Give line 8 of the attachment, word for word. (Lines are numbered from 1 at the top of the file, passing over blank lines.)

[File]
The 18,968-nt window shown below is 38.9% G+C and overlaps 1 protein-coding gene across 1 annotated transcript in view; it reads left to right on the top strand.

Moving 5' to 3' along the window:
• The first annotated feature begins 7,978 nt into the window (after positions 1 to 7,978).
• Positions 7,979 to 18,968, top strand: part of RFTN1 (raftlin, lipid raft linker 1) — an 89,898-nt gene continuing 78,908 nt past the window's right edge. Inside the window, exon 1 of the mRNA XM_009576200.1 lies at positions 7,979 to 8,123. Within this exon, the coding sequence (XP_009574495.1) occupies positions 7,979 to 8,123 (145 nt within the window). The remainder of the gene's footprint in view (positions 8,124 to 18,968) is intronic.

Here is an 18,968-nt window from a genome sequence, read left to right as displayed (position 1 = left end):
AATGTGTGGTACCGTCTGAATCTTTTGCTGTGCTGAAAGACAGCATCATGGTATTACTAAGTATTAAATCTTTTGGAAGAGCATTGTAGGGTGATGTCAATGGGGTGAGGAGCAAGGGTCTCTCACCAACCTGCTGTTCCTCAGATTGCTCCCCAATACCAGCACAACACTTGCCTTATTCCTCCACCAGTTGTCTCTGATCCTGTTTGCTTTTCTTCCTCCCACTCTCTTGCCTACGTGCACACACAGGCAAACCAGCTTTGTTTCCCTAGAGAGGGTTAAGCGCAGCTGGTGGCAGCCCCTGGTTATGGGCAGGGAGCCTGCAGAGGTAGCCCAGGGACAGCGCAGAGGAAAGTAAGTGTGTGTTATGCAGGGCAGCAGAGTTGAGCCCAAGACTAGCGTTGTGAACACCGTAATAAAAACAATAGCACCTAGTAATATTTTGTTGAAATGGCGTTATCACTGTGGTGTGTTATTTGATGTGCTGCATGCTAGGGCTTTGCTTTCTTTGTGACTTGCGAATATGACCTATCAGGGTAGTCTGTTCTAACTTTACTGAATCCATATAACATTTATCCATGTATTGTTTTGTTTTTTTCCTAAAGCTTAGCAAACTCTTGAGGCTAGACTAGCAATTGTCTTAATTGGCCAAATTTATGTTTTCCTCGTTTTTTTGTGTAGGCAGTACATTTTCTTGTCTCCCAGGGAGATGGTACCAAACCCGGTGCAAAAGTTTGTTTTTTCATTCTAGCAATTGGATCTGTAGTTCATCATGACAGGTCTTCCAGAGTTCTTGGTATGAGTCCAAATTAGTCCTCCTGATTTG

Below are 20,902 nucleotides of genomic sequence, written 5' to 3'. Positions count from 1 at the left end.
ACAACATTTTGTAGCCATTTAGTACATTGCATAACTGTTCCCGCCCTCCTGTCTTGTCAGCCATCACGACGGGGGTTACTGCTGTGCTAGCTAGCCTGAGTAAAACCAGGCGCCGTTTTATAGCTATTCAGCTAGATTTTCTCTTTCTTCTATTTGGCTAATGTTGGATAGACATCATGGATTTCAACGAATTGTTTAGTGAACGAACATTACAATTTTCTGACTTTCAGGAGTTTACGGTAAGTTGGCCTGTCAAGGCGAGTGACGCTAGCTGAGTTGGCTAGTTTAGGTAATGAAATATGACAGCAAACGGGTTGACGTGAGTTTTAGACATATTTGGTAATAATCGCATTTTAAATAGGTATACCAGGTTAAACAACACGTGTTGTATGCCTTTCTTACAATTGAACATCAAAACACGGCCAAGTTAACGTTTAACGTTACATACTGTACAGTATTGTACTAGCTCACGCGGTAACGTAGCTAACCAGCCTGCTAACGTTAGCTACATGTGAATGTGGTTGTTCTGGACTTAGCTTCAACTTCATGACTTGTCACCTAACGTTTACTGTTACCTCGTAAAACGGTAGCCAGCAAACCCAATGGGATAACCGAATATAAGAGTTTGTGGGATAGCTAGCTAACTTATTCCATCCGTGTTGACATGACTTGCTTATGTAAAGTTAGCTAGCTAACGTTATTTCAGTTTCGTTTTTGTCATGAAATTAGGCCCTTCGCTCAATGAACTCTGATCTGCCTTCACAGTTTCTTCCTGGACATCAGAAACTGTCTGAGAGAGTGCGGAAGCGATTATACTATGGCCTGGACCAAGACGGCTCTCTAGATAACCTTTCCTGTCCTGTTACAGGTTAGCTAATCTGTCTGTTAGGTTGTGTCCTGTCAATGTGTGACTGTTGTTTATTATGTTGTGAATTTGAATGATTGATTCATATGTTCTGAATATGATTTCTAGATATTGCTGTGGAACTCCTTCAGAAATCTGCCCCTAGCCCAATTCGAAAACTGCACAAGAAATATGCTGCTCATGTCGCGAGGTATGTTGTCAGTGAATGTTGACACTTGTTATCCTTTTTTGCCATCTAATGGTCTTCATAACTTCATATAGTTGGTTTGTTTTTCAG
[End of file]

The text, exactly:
ACAACATTTTGTAGCCATTTAGTACATTGCATAACTGTTCCCGCCCTCCTGTCTTGTCAGCCATCACGACGGGGGTTACTGCTGTGCTAGCTAGCCTGAGTAAAACCAGGCGCCGTTTTATAGCTATTCAGCTAGATTTTCTCTTTCTTCTATTTGGCTAATGTTGGATAGACATCATGGATTTCAACGAATTGTTTAGTGAACGAACATTACAATTTTCTGACTTTCAGGAGTTTACGGTAAGTTGGCCTGTCAAGGCGAGTGACGCTAGCTGAGTTGGCTAGTTTAGGTAATGAAATATGACAGCAAACGGGTTGACGTGAGTTTTAGACATATTTGGTAATAATCGCATTTTAAATAGGTATACCAGGTTAAACAACACGTGTTGTATGCCTTTCTTACAATTGAACATCAAAACACGGCCAAGTTAACGTTTAACGTTACATACTGTACAGTATTGTACTAGCTCACGCGGTAACGTAGCTAACCAGCCTGCTAACGTTAGCTACATGTGAATGTGGTTGTTCTGGACTTAGCTTCAACTTCATGACTTGTCACCTAACGTTTACTGTTACCTCGTAAAACGGTAGCCAGCAAACCCAATGGGATAACCGAATATAAGAGTTTGTGGGATAGCTAGCTAACTTATTCCATCCGTGTTGACATGACTTGCTTATGTAAAGTTAGCTAGCTAACGTTATTTCAGTTTCGTTTTTGTCATGAAATTAGGCCCTTCGCTCAATGAACTCTGATCTGCCTTCACAGTTTCTTCCTGGACATCAGAAACTGTCTGAGAGAGTGCGGAAGCGATTATACTATGGCCTGGACCAAGACGGCTCTCTAGATAACCTTTCCTGTCCTGTTACAGGTTAGCTAATCTGTCTGTTAGGTTGTGTCCTGTCAATGTGTGACTGTTGTTTATTATGTTGTGAATTTGAATGATTGATTCATATGTTCTGAATATGATTTCTAGATATTGCTGTGGAACTCCTTCAGAAATCTGCCCCTAGCCCAATTCGAAAACTGCACAAGAAATATGCTGCTCATGTCGCGAGGTATGTTGTCAGTGAATGTTGACACTTGTTATCCTTTTTTGCCATCTAATGGTCTTCATAACTTCATATAGTTGGTTTGTTTTTCAG